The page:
Researchers continue to investigate effects of military munitions

October 24, 2014, University of Hawaii at Manoa
Mānoa: Researchers continue to investigate effects of military munitions
Woods Hole Oceanographic Institution's ROV Jason will be used during this expedition. Credit: WHOI

On October 21, the UH Mānoa School of Ocean and Earth Science and Technology (SOEST) will begin the final phase of an Army-funded research effort to further investigate sea-disposed military munitions. This research will take place south of Pearl Harbor at an area designated by the U.S. Department of Defense (DoD) as the Hawaii-05 (HI-05) site.

HI-05 is a deep-water site containing both conventional and chemical military munitions. (Consistent with an internationally accepted practice at the time, DoD disposed excess, obsolete or unserviceable munitions, including chemical warfare materiel, in ocean waters off the U.S. prior to 1970, at which time DoD discontinued this practice. Congress effectively prohibited sea disposal of waste materials into the ocean in 1972.) UHM is undertaking this research in partnership with the U.S. Army, Woods Hole Oceanographic Institution, and Environet Inc., a local environmental consulting firm.

This effort is a continuation of the Hawaii Undersea Military Munitions Assessment (HUMMA) that used towed sidescan sonars, the Hawai'i Undersea Research Laboratory (HURL) submersibles and remotely operated vehicles (ROVs) to locate and assess the effects of the on sea-disposed munitions and sea-disposed munitions on the ocean environment and those who use it. Four previous field programs imaged thousands of conventional munitions and over a hundred suspected chemical munitions. Additionally, these efforts collected sediment, water and biological samples within two meters of conventional and chemical munitions.

Analyses of sediment samples collected less than two meters from suspected chemical munitions indicated the presence of mustard agent and its degradation products at levels of less than five parts per million. Shrimp scavenging nearby and sea stars living directly on top of suspected chemical munitions exhibited no adverse impact from munitions constituents. The upcoming program will focus on these munitions to determine if there have been any changes in biota, sediment and water chemistry.

Mānoa: Researchers continue to investigate effects of military munitions
Water, sediment and biological samples will be collected near munitions. Credit: UHM/HUMMA

"As the Army team embarks on this final phase of the Hawaii Underwater Military Munitions Assessment, the Army believes this research will close additional knowledge gaps about the potential impact of sea disposed munitions on the ocean environment and those people that use it. One of the key aspects of this research will be to test a different, potentially less expensive, methodology for assessing underwater sites where munitions are present. The expected results will benefit not only the DoD, but the international community," said Hershell Wolfe, Deputy Assistant Secretary of the Army for Environment, Safety and Occupational Health.

During this phase, the UH Research Vessel Kilo Moana will deploy the Woods Hole Oceanographic Institution's Jason-2 ROV to collect sediment and biological samples adjacent to selected munitions and at control sites for laboratory analysis. Analysis of the samples for chemical agents and their degradation products (munnitions constituents) will be performed on board the ship. This helps ensure personnel safety and that only samples safe for shipment are sent to commercial laboratories for further analysis. The U.S. Army's Edgewood Chemical and Biological Center is providing chemical safety and analytical support for this effort.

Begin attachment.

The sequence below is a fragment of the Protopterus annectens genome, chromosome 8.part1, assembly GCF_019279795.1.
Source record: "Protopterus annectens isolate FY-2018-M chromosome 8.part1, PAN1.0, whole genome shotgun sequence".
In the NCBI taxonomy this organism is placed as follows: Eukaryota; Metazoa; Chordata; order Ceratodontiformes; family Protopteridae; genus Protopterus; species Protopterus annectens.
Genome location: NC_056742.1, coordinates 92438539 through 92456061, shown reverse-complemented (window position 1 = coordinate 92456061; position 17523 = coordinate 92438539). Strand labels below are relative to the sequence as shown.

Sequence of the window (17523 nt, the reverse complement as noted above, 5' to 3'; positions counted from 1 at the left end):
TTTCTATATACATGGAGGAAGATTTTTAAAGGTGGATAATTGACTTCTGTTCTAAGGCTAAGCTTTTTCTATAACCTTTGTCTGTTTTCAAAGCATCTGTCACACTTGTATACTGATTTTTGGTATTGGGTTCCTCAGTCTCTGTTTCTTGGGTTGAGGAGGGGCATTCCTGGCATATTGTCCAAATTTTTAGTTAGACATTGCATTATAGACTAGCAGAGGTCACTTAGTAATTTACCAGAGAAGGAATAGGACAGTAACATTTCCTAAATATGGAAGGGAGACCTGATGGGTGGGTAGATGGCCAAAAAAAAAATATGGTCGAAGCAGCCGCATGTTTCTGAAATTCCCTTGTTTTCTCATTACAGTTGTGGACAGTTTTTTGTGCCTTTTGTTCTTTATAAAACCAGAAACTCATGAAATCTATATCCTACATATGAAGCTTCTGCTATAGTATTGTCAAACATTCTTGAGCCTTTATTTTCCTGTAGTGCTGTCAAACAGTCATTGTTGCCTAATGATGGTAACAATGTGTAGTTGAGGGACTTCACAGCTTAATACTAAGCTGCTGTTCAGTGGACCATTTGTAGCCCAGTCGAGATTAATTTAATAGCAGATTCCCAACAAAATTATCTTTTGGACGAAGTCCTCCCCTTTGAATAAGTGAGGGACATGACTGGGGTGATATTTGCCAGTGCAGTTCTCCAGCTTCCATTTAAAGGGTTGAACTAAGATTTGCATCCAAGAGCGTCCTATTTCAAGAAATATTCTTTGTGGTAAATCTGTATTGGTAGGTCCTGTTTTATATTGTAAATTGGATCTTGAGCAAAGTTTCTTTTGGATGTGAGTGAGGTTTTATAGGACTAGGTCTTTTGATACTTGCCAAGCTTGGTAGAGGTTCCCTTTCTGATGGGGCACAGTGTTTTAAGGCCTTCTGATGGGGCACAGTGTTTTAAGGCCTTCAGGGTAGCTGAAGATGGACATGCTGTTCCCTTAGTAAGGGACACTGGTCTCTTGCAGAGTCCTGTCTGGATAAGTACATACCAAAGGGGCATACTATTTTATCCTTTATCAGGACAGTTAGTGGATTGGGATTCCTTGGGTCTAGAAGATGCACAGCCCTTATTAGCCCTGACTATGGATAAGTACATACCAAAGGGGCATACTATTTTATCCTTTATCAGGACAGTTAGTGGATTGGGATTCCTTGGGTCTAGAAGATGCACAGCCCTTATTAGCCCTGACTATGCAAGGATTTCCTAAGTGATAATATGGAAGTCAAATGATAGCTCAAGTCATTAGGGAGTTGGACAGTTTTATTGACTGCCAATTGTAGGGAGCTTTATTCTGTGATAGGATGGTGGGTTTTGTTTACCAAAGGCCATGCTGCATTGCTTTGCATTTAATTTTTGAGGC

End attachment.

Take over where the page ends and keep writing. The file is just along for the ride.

"HUMMA has dramatically increased our understanding of what is happening at historical sea disposal sites," stated Dr. Margo Edwards, UH Principal Investigator. "We've been able to bound the areas affected, characterize the method of disposal to focus on specific types of munitions, and measure the infiltration of munitions constituents into the surrounding sediments at levels on the order of parts per million. We have also collected specimens living in direct contact with the munitions, but have not found evidence to suggest that the munitions constituents are adversely affecting them. In contrast, our research shows that several types of animals use the munitions as habitats."

"We have been sharing the methods developed and results discovered by UH at international meetings in support of an open dialogue for a global problem," said Edwards. In that spirit, the upcoming expedition will host observers from Australia who will gain direct experience with the approaches and tools used to investigate sea disposal in Hawaiian waters. These international partnerships support a primary goal of UH's Hawaii Innovation Initiative (HI2) – broadly transitioning our research and knowledge to enhance global understanding.

A special peer-reviewed, public journal describing the results from HUMMA and comparing them with findings from the Baltic Sea is scheduled for publication by the end of 2014. The Army will make its report of this research publicly available once the data has been evaluated and the report has been approved. The Army anticipates this report being released in 2015.

Explore further: Survey of supposed deep-sea chemical munitions dump off Southern California reveals trash and 55-gallon drums

More information: For further information about the project, see www.hummaproject.com.

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